CommercialEdge just released its November office report analyzing the U.S. office market’s performance through October 2022 and looking at office vacancy rate.  

In 86 of the 120 areas that CommercialEdge covers, vacancy rates have increased in the past year, including in 22 of the 25 most significant markets. Despite the hopes of many industry professionals and occupiers that the office market would level out and perhaps even begin to recover from pandemic decreases, that outlook did not materialize.   

READ ALSO: Here’s how the West Valley is attracting healthcare innovators

READ ALSO: Here’s how the West Valley is attracting healthcare innovators

Key findings from our report:  

• The average U.S. office listing rate stood at $37.94 per square foot, down 0.1% year-over-year

• Up 150 basis points year-over-year, the national vacancy rate rested at 16.3%

• Under-construction office space totaled 135.5 million square feet in October

• $76.3 billion in office sales were closed in the first 10 months of the year

• At $940 per square foot, San Francisco claims highest office sales price in the U.S.

• The Midwest posts the lowest office sales price with the Twin Cities’ $123 per square foot

• Atlanta and Houston lead in terms of vacancy rates, with both north of 20%

• Manhattan still tops asking rents with $74.75 per square foot

Although many industry players and occupiers hoped for 2022 to be the year when the office market levels out and maybe even starts to recoup pandemic losses, that stabilization did not materialize. Wider economic shifts, the Federal Reserve’s repeated interest rate hikes, the further solidification of work from home and office setups and increasing office footprint reductions by companies meant that vacancy rates continued to rise throughout the year, while rent growth remained patchy.

Listing Rates & Vacancy: Listing Rates Register Significant Growth Only in Select Market

With large swaths of the office-using sector embracing remote and hybrid work at least partially, demand for office has continued to decline in most markets since the onset of the pandemic.  Not only that, but many companies have already reduced their office footprints, while others have concrete plans to do so in the near future.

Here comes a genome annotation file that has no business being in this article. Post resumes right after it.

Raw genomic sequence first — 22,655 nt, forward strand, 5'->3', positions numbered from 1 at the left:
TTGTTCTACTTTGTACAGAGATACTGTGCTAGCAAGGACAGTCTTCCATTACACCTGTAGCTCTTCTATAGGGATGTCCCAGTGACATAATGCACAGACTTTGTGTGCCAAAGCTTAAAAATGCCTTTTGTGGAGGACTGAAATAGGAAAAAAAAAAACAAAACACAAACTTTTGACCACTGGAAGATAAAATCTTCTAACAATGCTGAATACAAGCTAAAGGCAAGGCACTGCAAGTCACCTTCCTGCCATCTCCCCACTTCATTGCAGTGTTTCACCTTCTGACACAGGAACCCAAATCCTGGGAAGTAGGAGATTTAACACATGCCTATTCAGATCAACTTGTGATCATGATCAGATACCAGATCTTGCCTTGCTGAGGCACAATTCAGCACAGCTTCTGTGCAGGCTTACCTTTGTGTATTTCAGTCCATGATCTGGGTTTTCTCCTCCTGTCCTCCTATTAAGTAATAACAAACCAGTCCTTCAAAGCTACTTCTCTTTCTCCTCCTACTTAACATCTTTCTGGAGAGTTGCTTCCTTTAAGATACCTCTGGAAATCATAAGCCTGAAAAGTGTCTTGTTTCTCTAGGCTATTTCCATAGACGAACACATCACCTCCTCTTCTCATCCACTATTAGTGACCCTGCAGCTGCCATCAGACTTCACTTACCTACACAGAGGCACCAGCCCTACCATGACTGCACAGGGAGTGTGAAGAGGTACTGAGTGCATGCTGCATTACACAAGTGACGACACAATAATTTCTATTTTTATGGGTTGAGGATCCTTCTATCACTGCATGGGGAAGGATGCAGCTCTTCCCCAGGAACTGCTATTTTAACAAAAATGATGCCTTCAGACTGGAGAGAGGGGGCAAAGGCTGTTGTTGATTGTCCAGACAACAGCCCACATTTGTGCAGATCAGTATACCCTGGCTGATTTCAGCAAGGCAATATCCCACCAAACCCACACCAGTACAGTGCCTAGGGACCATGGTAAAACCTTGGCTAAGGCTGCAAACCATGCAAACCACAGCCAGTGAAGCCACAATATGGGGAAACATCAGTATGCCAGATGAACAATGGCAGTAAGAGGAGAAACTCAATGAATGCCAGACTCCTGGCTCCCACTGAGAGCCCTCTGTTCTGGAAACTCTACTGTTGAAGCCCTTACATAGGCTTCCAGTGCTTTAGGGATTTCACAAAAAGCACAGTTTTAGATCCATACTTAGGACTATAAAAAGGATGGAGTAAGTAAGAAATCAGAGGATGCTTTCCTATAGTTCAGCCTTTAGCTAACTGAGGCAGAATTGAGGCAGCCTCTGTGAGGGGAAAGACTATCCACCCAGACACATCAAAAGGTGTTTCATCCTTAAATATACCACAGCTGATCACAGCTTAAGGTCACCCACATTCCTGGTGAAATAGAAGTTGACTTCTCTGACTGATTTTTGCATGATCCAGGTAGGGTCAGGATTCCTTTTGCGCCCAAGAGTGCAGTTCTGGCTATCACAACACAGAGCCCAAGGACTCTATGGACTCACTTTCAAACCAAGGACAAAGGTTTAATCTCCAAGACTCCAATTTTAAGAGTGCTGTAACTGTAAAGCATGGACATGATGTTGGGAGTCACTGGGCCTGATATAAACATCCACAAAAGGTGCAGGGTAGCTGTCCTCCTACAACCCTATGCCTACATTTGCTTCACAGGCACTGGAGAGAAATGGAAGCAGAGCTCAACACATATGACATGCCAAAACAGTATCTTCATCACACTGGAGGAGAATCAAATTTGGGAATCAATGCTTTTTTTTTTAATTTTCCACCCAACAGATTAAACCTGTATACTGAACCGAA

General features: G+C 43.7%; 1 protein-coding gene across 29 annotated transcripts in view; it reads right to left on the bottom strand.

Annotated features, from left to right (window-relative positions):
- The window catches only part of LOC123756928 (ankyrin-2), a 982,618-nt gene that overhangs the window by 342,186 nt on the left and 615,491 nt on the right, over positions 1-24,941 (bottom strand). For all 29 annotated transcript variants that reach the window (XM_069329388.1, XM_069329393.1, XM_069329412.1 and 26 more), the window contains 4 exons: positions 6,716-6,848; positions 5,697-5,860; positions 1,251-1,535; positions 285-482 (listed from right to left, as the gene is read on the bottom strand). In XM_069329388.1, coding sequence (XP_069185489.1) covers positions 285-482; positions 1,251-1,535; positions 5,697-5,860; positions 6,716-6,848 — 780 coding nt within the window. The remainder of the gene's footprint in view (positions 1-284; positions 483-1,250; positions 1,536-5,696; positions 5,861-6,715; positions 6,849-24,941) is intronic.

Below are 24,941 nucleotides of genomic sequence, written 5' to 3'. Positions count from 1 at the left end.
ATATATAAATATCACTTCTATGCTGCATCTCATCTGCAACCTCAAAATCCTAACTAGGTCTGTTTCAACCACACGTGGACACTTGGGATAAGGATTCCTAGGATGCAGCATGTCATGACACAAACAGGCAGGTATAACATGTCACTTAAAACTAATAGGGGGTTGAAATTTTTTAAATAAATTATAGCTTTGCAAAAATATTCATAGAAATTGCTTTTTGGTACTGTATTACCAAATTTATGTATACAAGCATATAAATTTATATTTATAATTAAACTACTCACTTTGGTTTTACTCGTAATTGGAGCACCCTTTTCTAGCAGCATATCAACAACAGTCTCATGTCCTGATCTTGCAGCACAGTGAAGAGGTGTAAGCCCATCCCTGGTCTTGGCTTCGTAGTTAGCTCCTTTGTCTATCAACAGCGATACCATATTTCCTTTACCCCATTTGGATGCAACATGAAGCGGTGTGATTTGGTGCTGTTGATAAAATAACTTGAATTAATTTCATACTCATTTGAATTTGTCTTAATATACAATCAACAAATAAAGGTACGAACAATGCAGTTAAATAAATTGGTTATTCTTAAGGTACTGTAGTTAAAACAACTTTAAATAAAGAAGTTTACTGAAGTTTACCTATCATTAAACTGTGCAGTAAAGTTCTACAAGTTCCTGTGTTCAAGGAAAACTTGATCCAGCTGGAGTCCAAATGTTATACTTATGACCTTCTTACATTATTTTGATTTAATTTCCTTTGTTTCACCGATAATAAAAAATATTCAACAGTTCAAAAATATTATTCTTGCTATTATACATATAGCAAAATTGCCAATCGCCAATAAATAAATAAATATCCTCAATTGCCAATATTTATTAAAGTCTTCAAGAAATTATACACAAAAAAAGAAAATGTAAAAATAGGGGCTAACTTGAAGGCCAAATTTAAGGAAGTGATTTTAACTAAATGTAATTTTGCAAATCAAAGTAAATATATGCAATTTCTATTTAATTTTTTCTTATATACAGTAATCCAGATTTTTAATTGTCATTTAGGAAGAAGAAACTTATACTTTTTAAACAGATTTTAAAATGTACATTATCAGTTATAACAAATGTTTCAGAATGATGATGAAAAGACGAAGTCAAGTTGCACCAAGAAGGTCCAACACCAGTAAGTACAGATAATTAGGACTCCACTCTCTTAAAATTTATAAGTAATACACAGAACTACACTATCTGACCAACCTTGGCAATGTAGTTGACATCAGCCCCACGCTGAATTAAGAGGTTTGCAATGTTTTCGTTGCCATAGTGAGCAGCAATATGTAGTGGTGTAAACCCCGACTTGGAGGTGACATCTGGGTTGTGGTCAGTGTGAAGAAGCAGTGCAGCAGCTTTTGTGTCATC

As a result, the national vacancy rate was 150 basis points higher than in October 2021, closing last month at 16.3%.

In fact, over the past 12 months vacancy rates rose in 86 of the 120 markets covered by CommercialEdge, including in 22 of the 25 most important ones. Of the leading U.S. office markets, the sharpest vacancy rate increases were recorded in Portland (+400 bps) and San Francisco (+390 bps). On the other end of the spectrum, only three of the country’s 25 leading markets saw vacancies decline during the same time period: Boston, Charlotte and Washington, D.C.

Across the top 50 U.S. office markets, the average full-service equivalent listing rate stood at $37.94 in October, down 0.1% year-over-year. Considering the significant vacancy declines recorded in Charlotte and Boston, it was to be expected that the two markets would also have some of the most robust listing rate growths in the U.S.

Specifically, the increase in Charlotte’s and Boston’s listing rates were among the three highest in the U.S. In fact, Charlotte and Boston were two of only four markets where listing rates appreciated by double digits over the past 12 months, joined by San Diego and Miami. Growth in these locations was driven by robust life science sectors and increases in in-migration of workers and companies to Sunbelt markets.

Supply: Sunbelt Adds Space as Firms Seek Headquarters

Nationally, 135.5 million square feet of office space was under construction at the end of October, the equivalent of 2.1% of existing stock. Another 6.1% are in the planning stages, but it remains to be seen if they will indeed materialize considering the increased cost of construction materials, supply chain issues, the significant interest rate hikes handed down by the Fed, the increased cost and difficulty of financing and a potential recession.

Although office construction is nowhere near pre-pandemic levels, development has continued over the past 30 months. With the overwhelming majority of office projects that broke ground before the pandemic having been delivered, 80% of the current construction pipeline consists of developments that kicked off after April 2020. Much of the current national construction pipeline is driven by occupiers’ flight to quality and by companies relocating to or expanding into Sunbelt markets.

Specifically, of the 135.5 million square feet of office space currently under construction, 125.7 million square feet are represented by A and A+ projects, with class B spaces accounting for less than 10 million square feet.